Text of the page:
Last week the team behind Git, a platform that powers millions of the world's developer code repositories--including those on the wildly popular GitHub hosted service--released a crucial security update meant to keep developer environments safe. The patch was made to fix a flaw in how Git handles submodule repository configuration during cloning. It's a dangerous hole that could give attackers the power to create malicious Git repositories and leverage them to run arbitrary code execution on target developer machines.
As leaders with Git and GitHub urge developers to update their client software, this is as good a time as any to revisit the important topic of GitHub security hygiene.
In its ten years of existence, GitHub has seen a meteoric rise in use among developers worldwide to store and share their code, both publicly and privately. Many forward-looking DevOps and Agile organizations depend upon GitHub as an important part of their continuous delivery toolchain and it is increasingly a mainstay for sharing open source software.
At the end of 2017, GitHub reported that its userbase had risen to 24 million developers and 1.5 million organizations around the world. GitHub hosts 67 million total repositories, with over 25 million of them active since September 2016. Of the Fortune 100, just under half of them use GitHub Enterprise.
It's an amazing tech adoption story that has thrown GitHub into such limelight that rumors last week surfaced claiming that Microsoft is mulling a multi-billion dollar acquisition of the firm. That kind of attention and such a mushrooming user base-particularly a privileged one like developers who frequently control valuable IP--also makes GitHub an increasingly juicy target for attackers.
The simple truth is that as developers have flocked to the platform, so too have the bad guys. This was made evidently clear last year with the Uber breach, which saw personally identifiable information for 57 million users exposed after attackers found Uber developer AWS credentials exposed on GitHub and used that to break into an AWS bucket with the goods. The other thing made clear by that epic security fail is that many organizations are not bringing their "A" game when it comes to securing GitHub environments. Uber is far from an outlier.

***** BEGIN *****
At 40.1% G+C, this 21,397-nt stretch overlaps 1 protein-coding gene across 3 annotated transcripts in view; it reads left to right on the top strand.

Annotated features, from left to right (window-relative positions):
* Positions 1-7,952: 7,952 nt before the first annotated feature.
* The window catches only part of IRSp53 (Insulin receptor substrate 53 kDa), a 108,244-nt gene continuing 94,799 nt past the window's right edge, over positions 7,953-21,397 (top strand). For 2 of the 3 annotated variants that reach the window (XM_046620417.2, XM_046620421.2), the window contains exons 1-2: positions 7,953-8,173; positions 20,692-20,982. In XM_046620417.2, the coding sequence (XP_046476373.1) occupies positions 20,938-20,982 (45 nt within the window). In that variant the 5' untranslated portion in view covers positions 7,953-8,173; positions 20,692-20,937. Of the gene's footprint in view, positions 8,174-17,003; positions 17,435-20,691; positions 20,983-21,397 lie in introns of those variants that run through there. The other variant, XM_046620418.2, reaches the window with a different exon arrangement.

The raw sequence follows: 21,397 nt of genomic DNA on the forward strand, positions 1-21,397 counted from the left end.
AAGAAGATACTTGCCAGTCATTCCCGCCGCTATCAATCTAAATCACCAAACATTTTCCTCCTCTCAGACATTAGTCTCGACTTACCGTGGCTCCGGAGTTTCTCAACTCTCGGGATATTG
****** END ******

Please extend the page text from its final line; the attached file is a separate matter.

Interestingly, most of the security problems highlighted in recent years have very little to do with vulnerabilities in the platform like the one updated last week. Instead, they've got everything to do with users failing to implement basic operational security practices. In the past year we've seen plenty of other signs beyond the Uber breach that offer evidence of this. We've highlighted a couple of these along with the lessons they offer for organizations looking to save themselves the pain of a GitHub-induced data breach.
Keep Configuration Top of Mind
Last June, consultants with Indian outsourcer Tata Consulting exposed sensitive source code and loads of other proprietary data of ten different financial institutions by publishing them on a public GitHub repository. This episode shows how very easy it is to unleash sensitive assets, intellectual property and operational data publicly if your GitHub users don't take configuration seriously.